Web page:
Fecal Transplant (FMT)
What Is A Fecal Transplant?
A fecal transplant, also known as a Fecal Microbiota Transplant (FMT) as well as bacteriotherapy, is a method of helping to repopulate the patients gut with normal and healthy bacteria and microbes that come from the donor’s gut. FMT has been found to be particularly good at treating the antibiotic resistant Clostridium difficile (C. diff) with research (1) (2) proving this therapy shows considerable benefits. Aside from treating C. diff studies have recently looked into treating IBS (3) as well as other conditions such as ulcerative colitis and psoriatic arthritis (4). The studies with patients who have moderate to severe IBS (diarrhea predominant IBS as well as constipation predominant IBS) have shown positive results and more lengthier studies are underway to confirm the effectiveness of FMT for IBS.
The fecal transplant is performed by mixing a saline solution with a healthy donor’s fecal matter and delivered by enema. Recently other methods such as using endoscopy and colonoscopy have proven to be as effective as well as fecal matter preparation such as freeze-dried FMT pills and frozen preparations of donor feces have also proven to be effective.
What Is C. Diff?
Clostridium difficile, known also as C. difficile is a bacteria infection that affects the colon. The bacteria produces toxins that can damage the lining of the gut and it can cause symptoms such as fever and abdominal pain with frequent watery diarrhea. It can also cause severe dehydration which can cause drowsiness, fainting and confusion. The infection can progress to a stage where it is possible that the colon can rupture or spread to the abdomen causing a life threatening inflammation.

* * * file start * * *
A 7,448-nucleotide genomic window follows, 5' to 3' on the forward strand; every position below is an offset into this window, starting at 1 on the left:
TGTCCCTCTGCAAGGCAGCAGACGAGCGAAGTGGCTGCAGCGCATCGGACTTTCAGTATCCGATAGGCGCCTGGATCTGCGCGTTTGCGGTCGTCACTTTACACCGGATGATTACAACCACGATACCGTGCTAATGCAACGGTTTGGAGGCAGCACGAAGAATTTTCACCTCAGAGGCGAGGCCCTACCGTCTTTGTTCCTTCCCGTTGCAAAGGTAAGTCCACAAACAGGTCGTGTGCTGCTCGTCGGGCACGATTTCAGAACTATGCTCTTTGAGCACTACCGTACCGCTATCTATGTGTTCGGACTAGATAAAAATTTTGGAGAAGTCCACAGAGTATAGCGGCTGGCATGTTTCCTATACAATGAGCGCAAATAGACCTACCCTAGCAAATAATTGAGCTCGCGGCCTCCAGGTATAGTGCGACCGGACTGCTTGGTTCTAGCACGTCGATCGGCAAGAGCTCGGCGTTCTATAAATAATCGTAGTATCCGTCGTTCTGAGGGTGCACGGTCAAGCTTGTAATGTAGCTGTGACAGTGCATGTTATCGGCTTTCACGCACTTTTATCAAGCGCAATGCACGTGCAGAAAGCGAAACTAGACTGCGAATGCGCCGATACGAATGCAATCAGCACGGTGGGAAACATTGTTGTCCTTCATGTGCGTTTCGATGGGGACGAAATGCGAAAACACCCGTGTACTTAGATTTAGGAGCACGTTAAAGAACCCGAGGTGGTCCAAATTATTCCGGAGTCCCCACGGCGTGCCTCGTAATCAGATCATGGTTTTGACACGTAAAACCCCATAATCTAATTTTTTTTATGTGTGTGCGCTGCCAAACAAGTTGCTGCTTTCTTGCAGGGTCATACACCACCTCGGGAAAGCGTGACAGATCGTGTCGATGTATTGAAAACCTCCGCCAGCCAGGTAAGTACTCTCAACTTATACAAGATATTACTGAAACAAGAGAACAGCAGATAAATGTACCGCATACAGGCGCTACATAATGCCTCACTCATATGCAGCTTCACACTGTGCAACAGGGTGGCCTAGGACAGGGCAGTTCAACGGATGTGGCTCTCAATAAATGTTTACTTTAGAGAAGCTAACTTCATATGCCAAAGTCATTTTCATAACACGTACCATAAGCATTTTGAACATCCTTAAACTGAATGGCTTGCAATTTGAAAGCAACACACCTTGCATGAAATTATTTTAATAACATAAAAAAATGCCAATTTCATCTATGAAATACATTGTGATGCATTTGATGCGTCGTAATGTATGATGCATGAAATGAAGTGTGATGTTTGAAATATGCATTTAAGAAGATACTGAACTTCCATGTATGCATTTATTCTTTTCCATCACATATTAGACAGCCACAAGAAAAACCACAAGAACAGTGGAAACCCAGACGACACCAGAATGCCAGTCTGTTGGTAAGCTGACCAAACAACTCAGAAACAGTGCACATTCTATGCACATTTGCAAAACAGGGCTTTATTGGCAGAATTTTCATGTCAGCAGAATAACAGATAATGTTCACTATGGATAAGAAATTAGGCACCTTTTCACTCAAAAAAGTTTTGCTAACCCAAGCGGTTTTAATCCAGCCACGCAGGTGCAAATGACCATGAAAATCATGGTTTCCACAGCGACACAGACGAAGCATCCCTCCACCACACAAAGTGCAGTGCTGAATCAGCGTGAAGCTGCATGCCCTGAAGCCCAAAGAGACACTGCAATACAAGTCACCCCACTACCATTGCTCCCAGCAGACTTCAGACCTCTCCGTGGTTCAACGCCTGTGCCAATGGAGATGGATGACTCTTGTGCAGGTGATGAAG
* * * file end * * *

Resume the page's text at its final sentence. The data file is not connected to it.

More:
C. difficile can cause illness when the patient has been undergoing a treatment of antibiotics for an infection from different part of the body. The antibiotic treats the intended infection but C. difficile is not affected by this type of antibiotic and then the bacteria is allowed to multiply without other bacteria in the gut to prevent its growth. This increase overwhelms the gut with C. diff bacteria which can then lead to illness.
C. diff presents many symptoms similar to IBS which is why it is important your doctor investigates your symptoms and eliminates the conditions such as C. diff before a diagnosis of irritable bowel syndrome is made. Be sure to contact your doctor if you still have diarrhea after a recent round of antibiotics or bloody diarrhea.
Fecal Transplant for IBS
Stool transplants begun as finding a way to treat C. diff infections but recently it has been found that FMT is helpful for treating IBS-D and IBS-C. A study showed that FMT has the same response rate as the low-FODMAP diet which makes it a suitable option to try if the person is finding the low-FODMAP diet difficult to follow. Another small study at Montefiore Medical Center treated patients with fecal microbiota transplantation after other interventions such as dietary modification, antibiotics and anti-depressants had failed. Their results are encouraging as FMT resolved or improved the symptoms of 70 percent of the patients with abdominal pain, bowel habit, bloating and flatulence having all improved. Half of the patients trialled say the FMT resulted in an improved quality of life.
These studies show us that FMT for IBS may well be a great method to help resolve their IBS symptoms but longer and larger studies need to be assessed to give us a better picture of this treatment. There are such studies currently in progress and hopefully they will confirm FMT for treating IBS is beneficial.